Rumie goes to the North Pole

Tucked along the northern edge of the Northwest Passage, the residents of Resolute, Nunavut live further north than almost everyone in Canada – only the town of Grise Fjord is further north.

I recently had the chance to visit Resolute and several other northern towns when Scotiabank invited Rumie to join a trip to visit the Arctic communities they support through Project North.

This was my first time traveling to a place where I was considered a Southerner. The harsh beauty of the landscape left a huge impression, as did the strength and resilience of the people I met, including a 13-year-old girl from Resolute who showed me the skin of a polar bear she’d shot last week.


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We talked about using Rumie tablets to provide affordable offline access to learning materials, which they saw as a possibility for overcoming the barrier of Internet bandwidth and allowing students to use digital content in their studies.

Over a few days, we traveled from Kugluktuk to Resolute, Arctic Bay to Pond Inlet, Igloolik to Cambridge Bay – the place names were as unfamiliar as the landscape. All the communities were remote, but in such different settings: the flat tundra of Igloolik, the mountain peaks of Pond Inlet, the frozen ocean of Arctic Bay.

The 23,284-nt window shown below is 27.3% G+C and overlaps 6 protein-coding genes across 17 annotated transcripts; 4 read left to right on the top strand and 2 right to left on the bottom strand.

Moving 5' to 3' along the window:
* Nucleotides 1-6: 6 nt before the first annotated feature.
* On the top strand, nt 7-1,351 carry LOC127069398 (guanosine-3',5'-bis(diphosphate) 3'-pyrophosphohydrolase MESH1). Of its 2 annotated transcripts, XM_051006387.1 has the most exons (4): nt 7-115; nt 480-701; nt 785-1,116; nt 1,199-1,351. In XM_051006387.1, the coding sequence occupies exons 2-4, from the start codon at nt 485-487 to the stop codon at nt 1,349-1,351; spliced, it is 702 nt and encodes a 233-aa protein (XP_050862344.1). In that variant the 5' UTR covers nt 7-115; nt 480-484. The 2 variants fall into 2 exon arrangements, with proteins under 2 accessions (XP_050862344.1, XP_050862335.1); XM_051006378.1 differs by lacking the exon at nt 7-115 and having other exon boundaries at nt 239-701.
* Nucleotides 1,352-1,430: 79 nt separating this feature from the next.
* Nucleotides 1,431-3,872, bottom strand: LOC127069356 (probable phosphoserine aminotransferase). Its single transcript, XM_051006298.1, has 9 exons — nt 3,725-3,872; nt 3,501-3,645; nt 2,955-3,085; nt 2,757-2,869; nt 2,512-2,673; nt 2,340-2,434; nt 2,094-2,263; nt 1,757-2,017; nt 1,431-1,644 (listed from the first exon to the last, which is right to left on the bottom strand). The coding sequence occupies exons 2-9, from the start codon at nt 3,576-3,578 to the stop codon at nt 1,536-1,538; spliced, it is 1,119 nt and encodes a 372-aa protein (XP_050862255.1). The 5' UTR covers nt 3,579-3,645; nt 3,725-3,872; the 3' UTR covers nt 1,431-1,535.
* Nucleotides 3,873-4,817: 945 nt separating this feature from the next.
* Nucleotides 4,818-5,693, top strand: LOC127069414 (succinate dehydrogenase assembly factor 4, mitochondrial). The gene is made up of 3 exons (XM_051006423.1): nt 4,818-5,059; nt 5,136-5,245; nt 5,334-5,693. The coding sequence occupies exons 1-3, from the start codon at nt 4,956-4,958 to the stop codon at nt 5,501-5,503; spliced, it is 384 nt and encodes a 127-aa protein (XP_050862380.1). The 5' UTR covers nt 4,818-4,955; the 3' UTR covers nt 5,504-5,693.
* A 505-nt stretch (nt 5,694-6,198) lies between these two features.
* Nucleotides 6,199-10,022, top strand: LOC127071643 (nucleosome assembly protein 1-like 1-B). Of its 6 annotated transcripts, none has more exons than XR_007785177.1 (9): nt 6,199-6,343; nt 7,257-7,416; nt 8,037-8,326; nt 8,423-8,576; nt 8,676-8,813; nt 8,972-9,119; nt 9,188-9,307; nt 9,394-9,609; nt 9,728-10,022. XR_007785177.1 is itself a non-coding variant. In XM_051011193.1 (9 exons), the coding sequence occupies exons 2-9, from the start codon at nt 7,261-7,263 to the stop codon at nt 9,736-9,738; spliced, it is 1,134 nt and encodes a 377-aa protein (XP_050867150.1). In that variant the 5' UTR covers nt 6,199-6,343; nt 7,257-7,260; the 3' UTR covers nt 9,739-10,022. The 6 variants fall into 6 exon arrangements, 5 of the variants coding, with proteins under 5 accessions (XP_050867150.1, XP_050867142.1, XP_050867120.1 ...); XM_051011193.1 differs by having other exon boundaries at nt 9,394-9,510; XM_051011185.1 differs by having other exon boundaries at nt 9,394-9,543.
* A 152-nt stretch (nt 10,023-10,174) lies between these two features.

In each place, I met with parents, students, teachers, and school administrators. I learned about the unique challenges they face in education – limited Internet access being one. Internet connectivity in the North is slow, unreliable, and expensive, so teachers are unable to use online tools for education – even loading a website can be a time-consuming process. We talked about using Rumie tablets to provide affordable offline access to learning materials, which they saw as a possibility for overcoming the barrier of Internet bandwidth and allowing students to use digital content in their studies. A few students tried out sample tablets loaded with Inuktitut educational apps, with enthusiastic responses.

Some of our conversations with school officials have already led to new partnerships – in the next few weeks, we’ll be sending an initial shipment of tablets to the students of Cambridge Bay High School. Back in Toronto, the whole Rumie team is excited about the potential of our tablets to help address the educational barriers faced by remote Arctic communities.


Written By: Deanna Del Vecchio
Community manager at Rumie


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